Back to this old chestnut. I’ve been doing a bit more work on the subject and thought I’d share a minor revelation I had while writing an article for one of the immigration law journals. I’ve also learned that there is a judicial review application on this to be heard on 30 October 2009, although having spoken to the barrister instructed he’s not currently planing to challenge the rule itself, just the treatment of the individual client.
As to the minor revelation, I’m ashamed not to have picked up on this before. It is hardly rocket science. The statistics used by the Home Office in the announcement that the spouse and partner visa age would be increased showed that there were more reported forced marriages at certain ages. UKBA then used this information to argue that because there were more forced marriages at these ages, raising the visa age beyond this age bracket would help prevent forced marriages. Simple.
The problems are really, really fundamental ones. First of all, the sample size is tiny in comparison to the total number of marriages that take place at the ages affected. This is one of the justifications used by UKBA for not publishing the research report on forced marriages they commissioned, incidentally. Secondly, I suspect there are more marriages at these ages in the communities believed to be most affected by forced marriage. One would therefore expect there to be more forced marriages as well. If anyone has any ideas on how to find out how many marriages there are at different ages in, for example, the British Asian community, I’d be very interested to hear. There is therefore nothing at all to show that proportionately there are more forced marriages before the age of 21 (and in the research commissioned by the Home Office almost everyone said age is not a factor in determining risk of forced marriage). Thirdly, there is also nothing at all to show that forced marriages are more likely to be a problem if the marriage is to a foreign national – i.e. changing the visa age does nothing to tackle domestic forced marriages.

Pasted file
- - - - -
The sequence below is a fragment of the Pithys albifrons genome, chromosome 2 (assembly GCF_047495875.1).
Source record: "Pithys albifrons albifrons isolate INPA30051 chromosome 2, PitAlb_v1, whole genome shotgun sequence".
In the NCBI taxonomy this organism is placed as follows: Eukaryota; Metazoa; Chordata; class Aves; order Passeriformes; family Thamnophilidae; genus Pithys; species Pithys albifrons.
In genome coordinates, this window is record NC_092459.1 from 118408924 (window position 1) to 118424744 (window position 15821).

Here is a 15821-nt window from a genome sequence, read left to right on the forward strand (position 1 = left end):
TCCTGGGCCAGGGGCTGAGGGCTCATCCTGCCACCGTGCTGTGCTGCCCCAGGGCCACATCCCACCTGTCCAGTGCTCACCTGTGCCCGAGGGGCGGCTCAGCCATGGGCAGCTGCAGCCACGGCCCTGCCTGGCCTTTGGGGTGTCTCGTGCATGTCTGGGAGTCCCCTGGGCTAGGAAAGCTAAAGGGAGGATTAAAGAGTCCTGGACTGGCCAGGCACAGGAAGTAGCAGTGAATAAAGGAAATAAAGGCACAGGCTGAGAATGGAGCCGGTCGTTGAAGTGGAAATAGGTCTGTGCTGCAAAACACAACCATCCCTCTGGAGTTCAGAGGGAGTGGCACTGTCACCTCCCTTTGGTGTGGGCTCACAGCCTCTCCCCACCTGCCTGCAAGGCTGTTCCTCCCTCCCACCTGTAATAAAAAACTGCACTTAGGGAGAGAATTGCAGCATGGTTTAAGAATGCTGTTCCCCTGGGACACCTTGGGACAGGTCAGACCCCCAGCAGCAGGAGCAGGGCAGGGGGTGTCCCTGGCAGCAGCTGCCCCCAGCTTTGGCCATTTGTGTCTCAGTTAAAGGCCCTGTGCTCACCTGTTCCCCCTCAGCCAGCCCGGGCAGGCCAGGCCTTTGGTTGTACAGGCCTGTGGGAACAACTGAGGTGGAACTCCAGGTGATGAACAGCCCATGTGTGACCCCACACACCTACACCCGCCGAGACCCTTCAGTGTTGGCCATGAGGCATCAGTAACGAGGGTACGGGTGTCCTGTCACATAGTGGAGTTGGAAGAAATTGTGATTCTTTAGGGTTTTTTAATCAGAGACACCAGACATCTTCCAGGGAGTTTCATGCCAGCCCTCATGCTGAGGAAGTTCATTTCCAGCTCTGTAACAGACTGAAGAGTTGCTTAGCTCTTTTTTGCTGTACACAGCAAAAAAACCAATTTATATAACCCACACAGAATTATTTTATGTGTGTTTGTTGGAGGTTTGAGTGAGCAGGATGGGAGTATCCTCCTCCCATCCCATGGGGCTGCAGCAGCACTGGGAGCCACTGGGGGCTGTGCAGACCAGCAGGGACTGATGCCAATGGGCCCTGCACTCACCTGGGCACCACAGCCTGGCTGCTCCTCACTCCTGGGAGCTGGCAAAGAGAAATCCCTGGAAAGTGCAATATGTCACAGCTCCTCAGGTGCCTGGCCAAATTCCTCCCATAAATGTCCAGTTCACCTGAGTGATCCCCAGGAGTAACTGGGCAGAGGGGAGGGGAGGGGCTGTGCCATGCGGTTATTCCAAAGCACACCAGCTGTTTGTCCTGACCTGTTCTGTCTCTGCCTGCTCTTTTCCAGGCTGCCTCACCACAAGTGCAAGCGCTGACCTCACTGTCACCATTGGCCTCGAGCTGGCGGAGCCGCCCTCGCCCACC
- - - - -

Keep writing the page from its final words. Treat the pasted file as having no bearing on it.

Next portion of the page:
So, what UKBA are really trying to achieve is a reduction in the number of marriages to foreign nationals, in the alleged hope that this will reduce the number of forced marriages. Yet there is nothing to suggest that the age bracket affected by the change is particularly at risk of forced marriage and there is nothing to suggest that forced marriages are more of a problem in foreign marriages.
Are ministers and civil servants so daft that they think the statistical ‘evidence’ they relied on is strong? Or is this cynical and discriminatory pandering to the anti-immigration lobby? Take your pick, using my statistically sound sampling technique:
I’ll be returning to the theme of dodgy ‘science’ in my next post, on the ominously entitled ‘Human Provenance Project’.